Creole Sauce Recipe

Perfect on po'boys, this sauce is delicious over any grilled fish or meat.

Close up view of Creole sauce in a saucepan.

Serious Eats / Joshua Bousel

Why It Works

  • The Creole "holy trinity" of onions, celery, and green bell pepper lays the fragrant base of this sauce.
  • It's rounded out with some heat (from hot sauce and cayenne), and further flavored with Worcestershire, thyme, and bay leaves.
  • Butter gives this sauce a silky finish.

I've never tackled Creole cuisine, so when I decided to throw a Creole and Cajun-influenced barbecue, I needed to start from the ground up and used Creole sauce as my introduction.

It's a fitting choice, since the sauce's base is the Creole "holy trinity"—onions, celery, and green bell peppers. I sautéed the aromatics until they started to lose some volume, then added garlic, tomatoes, and chicken stock, along with some Louisiana hot sauce, Worcestershire, bay leaves, white and cayenne peppers, and dried thyme.

After the sauce simmered for twenty minutes, it was finished with butter—which gave it a nice, slightly thick consistency—parsley, and green onions.

What I had created seemed an embodiment of Creole flavors. The vegetables gave the sauce a great freshness along with complexity that went beyond any other tomato sauce I've ever made before. While the garden flavor started the sauce off, as it settled on the tongue, the spices started to mingle, with the distinct white pepper playing heavily, and the hot sauce and cayenne ending the affair with a slight hit of heat.

This was seriously delicious over some blackened catfish, but it can do so much more as the base of shrimp creole or as a condiment on a po'boy, or spooned over almost any grilled meat.

October 2012

Recipe Facts

Cook: 35 mins
Active: 45 mins
Total: 35 mins
Serves: 32 servings
Makes: 4 cups

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  • 2 tablespoons olive oil

  • 1 cup diced onions (about 1 medium)

  • 1/2 cup diced celery (about 2 stalks)

  • 1/2 cup diced green bell pepper (about 1 medium)

  • 1 tablespoon minced garlic (about 3 medium cloves)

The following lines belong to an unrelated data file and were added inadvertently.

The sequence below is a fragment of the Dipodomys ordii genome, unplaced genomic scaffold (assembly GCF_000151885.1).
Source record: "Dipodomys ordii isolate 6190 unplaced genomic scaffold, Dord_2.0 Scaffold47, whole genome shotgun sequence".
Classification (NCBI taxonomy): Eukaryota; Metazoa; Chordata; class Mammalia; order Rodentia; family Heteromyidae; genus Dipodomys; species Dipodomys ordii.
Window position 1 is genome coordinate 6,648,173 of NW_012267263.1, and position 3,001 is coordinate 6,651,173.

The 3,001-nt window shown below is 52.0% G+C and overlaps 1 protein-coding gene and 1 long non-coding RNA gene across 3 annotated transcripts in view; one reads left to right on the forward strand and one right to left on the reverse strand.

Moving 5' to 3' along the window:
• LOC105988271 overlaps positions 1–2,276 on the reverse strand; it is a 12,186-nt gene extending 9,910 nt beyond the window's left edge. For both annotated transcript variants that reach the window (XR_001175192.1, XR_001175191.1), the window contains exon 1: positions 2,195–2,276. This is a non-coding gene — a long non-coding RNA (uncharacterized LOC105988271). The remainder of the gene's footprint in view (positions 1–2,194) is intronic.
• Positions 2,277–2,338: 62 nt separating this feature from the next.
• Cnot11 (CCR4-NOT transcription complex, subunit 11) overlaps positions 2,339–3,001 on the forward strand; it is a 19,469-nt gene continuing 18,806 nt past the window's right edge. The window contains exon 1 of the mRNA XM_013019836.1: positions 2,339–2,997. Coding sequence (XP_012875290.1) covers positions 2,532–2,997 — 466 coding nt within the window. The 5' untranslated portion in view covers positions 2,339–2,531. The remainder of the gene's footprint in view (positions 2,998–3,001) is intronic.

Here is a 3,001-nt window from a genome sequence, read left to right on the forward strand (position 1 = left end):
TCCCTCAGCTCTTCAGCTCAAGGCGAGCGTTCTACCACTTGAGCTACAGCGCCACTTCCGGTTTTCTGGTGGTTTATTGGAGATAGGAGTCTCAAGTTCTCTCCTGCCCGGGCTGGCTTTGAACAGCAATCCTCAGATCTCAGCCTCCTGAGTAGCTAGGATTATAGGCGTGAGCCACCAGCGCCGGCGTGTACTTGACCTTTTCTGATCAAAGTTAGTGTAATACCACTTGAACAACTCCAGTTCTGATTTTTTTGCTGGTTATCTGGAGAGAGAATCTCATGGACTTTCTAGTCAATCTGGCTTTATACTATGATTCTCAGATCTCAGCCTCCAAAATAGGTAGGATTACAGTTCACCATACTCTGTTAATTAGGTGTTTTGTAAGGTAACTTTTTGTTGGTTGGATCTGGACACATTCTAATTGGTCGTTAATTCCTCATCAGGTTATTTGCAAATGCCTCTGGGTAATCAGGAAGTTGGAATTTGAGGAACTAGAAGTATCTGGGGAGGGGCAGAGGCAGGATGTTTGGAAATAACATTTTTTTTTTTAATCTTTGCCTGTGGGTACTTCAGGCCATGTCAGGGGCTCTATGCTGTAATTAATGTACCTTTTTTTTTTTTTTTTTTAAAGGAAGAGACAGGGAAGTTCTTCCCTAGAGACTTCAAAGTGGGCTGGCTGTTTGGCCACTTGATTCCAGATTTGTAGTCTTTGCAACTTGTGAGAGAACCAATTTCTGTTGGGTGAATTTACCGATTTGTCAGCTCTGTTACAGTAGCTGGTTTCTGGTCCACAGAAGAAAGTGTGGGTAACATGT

• 1 (14-ounce) can diced tomatoes

  • 2 cups low-sodium store-bought or homemade chicken stock

  • 1 tablespoon Louisiana-style hot sauce (such as Frank's or Crystal), plus more to taste

  • 1 tablespoon Worcestershire sauce

  • 2 bay leaves

  • 1/4 teaspoon ground white pepper

  • 1/4 teaspoon cayenne pepper

  • 1/2 teaspoon dried thyme leaves

  • 4 tablespoons butter

  • 2 tablespoons finely chopped fresh parsley leaves

  • 1/2 cup thinly sliced green onions

  • Kosher salt and freshly ground black pepper


  1. Heat oil in a large saucepan over medium-high heat until shimmering. Add onions, celery, and green peppers and cook, stirring occasionally, until vegetables start to soften, 3 to 5 minutes. Stir in garlic and cook until fragrant, about 30 seconds.

    Dice onions, celery, and green peppers being sauted in a saucepan.
  2. Stir in tomatoes, stock, hot sauce, Worcestershire sauce, bay leaves, white pepper, cayenne pepper, and thyme. Bring to a boil, then reduce heat to low. Simmer until sauce slightly thickens, about 20 minutes.

    A saucepan containing Creole sauce on the stove. A pat of butter is being melted into the sauce.
  3. Remove and discard bay leaves. Add butter and stir until completely melted. Remove from heat and stir in parsley and green onions. Season with salt, pepper, and additional hot sauce to taste. Sauce will keep in a sealed container in the refrigerator for up to 1 week.

    Adding parsley and thinly sliced green onion into Creole sauce.
Nutrition Facts (per serving)
28 Calories
2g Fat
1g Carbs
0g Protein
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Nutrition Facts
Servings: 32
Amount per serving
Calories 28
% Daily Value*
Total Fat 2g 3%
Saturated Fat 1g 5%
Cholesterol 4mg 1%
Sodium 119mg 5%
Total Carbohydrate 1g 1%
Dietary Fiber 0g 2%
Total Sugars 1g
Protein 0g
Vitamin C 6mg 28%
Calcium 11mg 1%
Iron 0mg 1%
Potassium 66mg 1%
*The % Daily Value (DV) tells you how much a nutrient in a food serving contributes to a daily diet. 2,000 calories a day is used for general nutrition advice.
(Nutrition information is calculated using an ingredient database and should be considered an estimate.)